Steele Dossier contained falsehoods traced to Russian disnformation campaign

by Editorial Team

The FBI came to believe that the Steele Dossier contained at least two false statements that can be traced to an elaborate Russian disinformation campaign, newly unredacted Justice Department report footnotes revealed Friday — but the agency continued to rely on the controversial document as it investigated the 2016 Trump campaign’s relationship with Russia.

The declassified footnotes are from the Department of Justice Inspector General Michael Horowitz’s previously released report on FBI misconduct.

The revelation — that the FBI believed dossier author and former British spy Christopher Steele relied in part on manipulated falsehoods — was met with ire by two senators who had pushed for declassification.

“It’s ironic that the Russian collusion narrative was fatally flawed because of Russian disinformation,” said Sens. Chuck Grassley, (R-Iowa) and Ron Johnson (R-Wis.) in a statement to Fox News.

“These footnotes confirm that there was a direct Russian disinformation campaign in 2016, and there were ties between Russian intelligence and a presidential campaign — the Clinton campaign, not [President] Trump’s.”

The FBI assessed the dossier for about a year between 2016 and 2017 and was tipped off to the indications of Russian meddling toward the latter part of the assessment, according to the footnotes.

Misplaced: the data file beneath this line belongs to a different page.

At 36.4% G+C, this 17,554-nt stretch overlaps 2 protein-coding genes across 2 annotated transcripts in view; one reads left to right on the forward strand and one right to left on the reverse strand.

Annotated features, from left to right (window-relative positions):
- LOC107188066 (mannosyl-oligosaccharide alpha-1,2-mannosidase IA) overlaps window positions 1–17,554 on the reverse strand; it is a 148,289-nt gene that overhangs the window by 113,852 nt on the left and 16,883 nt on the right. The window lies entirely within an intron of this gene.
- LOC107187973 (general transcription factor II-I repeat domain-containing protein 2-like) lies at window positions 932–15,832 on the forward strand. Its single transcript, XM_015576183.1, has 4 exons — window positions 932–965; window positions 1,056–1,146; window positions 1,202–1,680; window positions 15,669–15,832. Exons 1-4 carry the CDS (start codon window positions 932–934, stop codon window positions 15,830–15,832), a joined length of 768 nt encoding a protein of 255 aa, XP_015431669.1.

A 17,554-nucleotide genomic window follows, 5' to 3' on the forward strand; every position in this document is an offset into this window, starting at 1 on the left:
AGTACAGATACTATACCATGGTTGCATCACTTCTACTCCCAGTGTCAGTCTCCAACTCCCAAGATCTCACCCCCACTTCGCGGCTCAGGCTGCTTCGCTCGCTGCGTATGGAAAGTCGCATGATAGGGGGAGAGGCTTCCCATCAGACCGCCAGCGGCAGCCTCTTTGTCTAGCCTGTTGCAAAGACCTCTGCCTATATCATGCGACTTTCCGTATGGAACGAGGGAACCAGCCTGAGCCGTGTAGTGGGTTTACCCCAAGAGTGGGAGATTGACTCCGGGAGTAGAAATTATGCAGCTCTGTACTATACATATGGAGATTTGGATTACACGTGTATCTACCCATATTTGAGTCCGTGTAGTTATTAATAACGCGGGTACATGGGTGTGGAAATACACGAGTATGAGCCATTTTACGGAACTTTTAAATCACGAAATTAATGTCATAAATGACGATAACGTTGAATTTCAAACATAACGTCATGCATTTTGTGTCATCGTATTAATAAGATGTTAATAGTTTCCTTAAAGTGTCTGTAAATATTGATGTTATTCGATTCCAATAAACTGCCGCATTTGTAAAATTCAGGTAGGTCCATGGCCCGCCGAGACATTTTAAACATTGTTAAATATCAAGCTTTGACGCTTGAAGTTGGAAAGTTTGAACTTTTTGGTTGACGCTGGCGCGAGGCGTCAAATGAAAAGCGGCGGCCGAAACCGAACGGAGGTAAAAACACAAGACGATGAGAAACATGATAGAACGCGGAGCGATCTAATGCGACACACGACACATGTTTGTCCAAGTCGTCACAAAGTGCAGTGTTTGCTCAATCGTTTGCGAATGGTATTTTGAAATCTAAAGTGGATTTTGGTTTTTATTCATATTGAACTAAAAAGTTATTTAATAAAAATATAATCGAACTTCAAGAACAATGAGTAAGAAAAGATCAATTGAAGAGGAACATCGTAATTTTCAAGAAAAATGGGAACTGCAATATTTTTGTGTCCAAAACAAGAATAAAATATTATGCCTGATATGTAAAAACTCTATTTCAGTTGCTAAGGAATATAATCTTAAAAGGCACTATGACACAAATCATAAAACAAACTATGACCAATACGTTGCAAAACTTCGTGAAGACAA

One of the footnotes, which was previously redacted completely, read: “The [REDACTED] stated that it did not have high confidence in this subset of Steele’s reporting and assessed that the referenced subset was part of a Russian disinformation campaign to denigrate US foreign relations.”

That subset referred to the activities of former Trump lawyer Michael Cohen, who Steele’s dossier claimed had traveled to Prague to meet with Russian agents. Special counsel Robert Mueller was unable to substantiate that claim, and Cohen denied he ever went to Prague.

The footnote went on to state that media reporting into details of a trip Trump took to Moscow in 2013 was not only false, but the product of Russian intelligence.

The footnote does not specify if those bogus trip details involve the dossier’s never-substantiated allegations of Trump having contact with Russian prostitutes.

The FBI’s application for a Foreign Intelligence Surveillance Act warrants to spy on members of the Trump campaign relied in part on the dossier, which was compiled on behalf of Fusion GPS, a firm conducting opposition research for the Clinton campaign and the Democratic National Committee.


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